Imprisoned by Injustice, Judge Refuses to Release Last of 'Angola Three'
Despite a federal court order to end the 43-year confinement of Albert Woodfox, the last remaining prisoner of the “Angola 3” will have to stand trial for a third time after a District judge on Monday denied a motion to dismiss the case.
Woodfox, who has maintained his innocence in the 1972 killing of Angola prison guard Brent Miller, spent 43 years in solitary confinement in a case that has garnered international condemnation.
Though the charges against him were dropped twice—once in 1992 and again last year—and despite U.S. District Judge James Brady granting him “unconditional release” last June, the state of Louisiana has doggedly pursued Woodfox’s prosecution.
Jasmine Heiss, senior campaigner for Amnesty International USA’s Individuals at Risk program, attended the hearing and issued the following statement on the court decision:
Now, pending federal intervention, Woodfox will again be forced to stand trial in West Feliciana Parish where he was twice convicted, despite the defense’s request to change the venue. State District Judge William Carmichael on Monday also denied the defense’s motion to exclude testimony from deceased witnesses on the basis that they could not be cross examined.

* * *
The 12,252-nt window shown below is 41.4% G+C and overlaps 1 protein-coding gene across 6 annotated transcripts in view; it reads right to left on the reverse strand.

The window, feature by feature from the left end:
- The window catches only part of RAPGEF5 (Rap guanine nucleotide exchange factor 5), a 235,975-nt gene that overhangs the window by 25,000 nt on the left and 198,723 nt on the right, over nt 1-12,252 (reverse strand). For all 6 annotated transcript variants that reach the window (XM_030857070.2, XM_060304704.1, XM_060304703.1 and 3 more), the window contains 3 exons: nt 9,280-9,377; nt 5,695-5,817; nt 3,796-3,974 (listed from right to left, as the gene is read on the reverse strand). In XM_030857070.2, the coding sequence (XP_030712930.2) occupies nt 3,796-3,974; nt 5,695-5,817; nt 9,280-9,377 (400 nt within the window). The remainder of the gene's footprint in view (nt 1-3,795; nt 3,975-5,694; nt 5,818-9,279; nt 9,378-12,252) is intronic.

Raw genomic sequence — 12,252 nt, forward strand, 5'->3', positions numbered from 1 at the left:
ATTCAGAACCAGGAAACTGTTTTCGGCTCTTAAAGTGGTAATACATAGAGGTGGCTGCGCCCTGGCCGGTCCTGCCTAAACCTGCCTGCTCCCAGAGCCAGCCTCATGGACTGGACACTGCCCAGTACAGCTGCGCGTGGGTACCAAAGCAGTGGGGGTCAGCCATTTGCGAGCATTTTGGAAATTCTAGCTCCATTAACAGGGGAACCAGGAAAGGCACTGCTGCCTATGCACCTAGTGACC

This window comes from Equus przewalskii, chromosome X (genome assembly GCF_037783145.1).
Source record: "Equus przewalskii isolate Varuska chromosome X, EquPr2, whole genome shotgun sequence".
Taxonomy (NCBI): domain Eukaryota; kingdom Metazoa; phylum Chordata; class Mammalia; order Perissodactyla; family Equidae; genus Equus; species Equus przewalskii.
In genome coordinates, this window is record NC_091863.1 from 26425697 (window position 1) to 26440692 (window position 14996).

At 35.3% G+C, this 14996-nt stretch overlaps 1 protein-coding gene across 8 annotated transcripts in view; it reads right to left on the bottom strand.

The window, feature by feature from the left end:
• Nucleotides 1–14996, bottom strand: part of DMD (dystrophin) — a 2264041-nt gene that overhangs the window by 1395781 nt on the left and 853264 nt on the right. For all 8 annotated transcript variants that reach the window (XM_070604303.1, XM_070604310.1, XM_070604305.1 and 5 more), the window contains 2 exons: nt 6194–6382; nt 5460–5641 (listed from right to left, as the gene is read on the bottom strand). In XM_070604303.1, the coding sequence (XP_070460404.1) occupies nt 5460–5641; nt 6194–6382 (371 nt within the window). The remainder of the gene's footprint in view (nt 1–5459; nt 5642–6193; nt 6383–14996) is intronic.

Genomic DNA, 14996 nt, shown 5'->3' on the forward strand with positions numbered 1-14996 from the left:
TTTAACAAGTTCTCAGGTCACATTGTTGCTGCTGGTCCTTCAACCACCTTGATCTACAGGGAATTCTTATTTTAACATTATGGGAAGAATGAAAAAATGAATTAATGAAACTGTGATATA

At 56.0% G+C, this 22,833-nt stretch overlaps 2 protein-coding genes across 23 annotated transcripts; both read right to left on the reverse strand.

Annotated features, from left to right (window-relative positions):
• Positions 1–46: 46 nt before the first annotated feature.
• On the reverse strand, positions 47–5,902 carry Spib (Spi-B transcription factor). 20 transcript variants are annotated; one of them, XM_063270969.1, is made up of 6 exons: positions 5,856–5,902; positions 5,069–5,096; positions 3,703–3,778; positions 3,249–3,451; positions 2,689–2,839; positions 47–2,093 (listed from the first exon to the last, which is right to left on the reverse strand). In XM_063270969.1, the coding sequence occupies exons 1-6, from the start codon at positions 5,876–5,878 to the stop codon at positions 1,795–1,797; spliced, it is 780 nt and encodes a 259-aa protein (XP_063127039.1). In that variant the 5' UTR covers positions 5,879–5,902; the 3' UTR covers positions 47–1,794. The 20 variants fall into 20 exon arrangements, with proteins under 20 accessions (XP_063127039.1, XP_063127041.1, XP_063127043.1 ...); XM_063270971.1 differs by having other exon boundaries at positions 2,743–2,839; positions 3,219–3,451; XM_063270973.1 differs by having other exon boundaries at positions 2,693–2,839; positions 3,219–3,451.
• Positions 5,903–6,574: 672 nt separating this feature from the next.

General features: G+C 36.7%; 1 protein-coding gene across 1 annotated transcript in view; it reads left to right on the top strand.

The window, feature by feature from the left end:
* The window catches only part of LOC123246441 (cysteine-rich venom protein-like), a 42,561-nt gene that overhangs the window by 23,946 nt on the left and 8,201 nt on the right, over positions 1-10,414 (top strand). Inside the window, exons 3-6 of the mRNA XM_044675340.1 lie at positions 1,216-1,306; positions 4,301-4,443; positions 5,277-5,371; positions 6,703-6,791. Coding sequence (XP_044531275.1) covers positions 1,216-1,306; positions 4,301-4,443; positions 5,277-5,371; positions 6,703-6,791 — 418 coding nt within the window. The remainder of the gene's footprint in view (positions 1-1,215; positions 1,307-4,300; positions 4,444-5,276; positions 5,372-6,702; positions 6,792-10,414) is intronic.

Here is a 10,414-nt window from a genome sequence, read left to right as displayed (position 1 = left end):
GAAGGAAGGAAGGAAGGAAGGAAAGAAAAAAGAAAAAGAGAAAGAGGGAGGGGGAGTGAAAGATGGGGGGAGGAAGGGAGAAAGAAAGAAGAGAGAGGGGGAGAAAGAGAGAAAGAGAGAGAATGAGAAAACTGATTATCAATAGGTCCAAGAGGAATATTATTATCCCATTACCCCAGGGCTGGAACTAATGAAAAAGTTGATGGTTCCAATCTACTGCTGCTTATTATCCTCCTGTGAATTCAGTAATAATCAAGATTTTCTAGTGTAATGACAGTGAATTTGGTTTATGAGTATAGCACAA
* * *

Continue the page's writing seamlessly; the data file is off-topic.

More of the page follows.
Carmichael did rule, however, that Woodfox’s attorneys would for the first time be able to perform DNA testing and compare Woodfox’s fingerprints to those found at the crime scene.
Meanwhile, the 5th U.S. Circuit Court of Appeals is still weighing the state’s appeal of Brady’s ruling.
Supporters maintain that Woodfox, along with fellow inmates, Herman Wallace and Robert King, were wrongfully implicated and punished. King, who was held solitary confinement for 29 years until his release in 2001, continues to advocate for Woodfox’s release. After 40 years of solitary confinement, Wallace was released from prison on October 1, 2013, at age 71. He died the next day.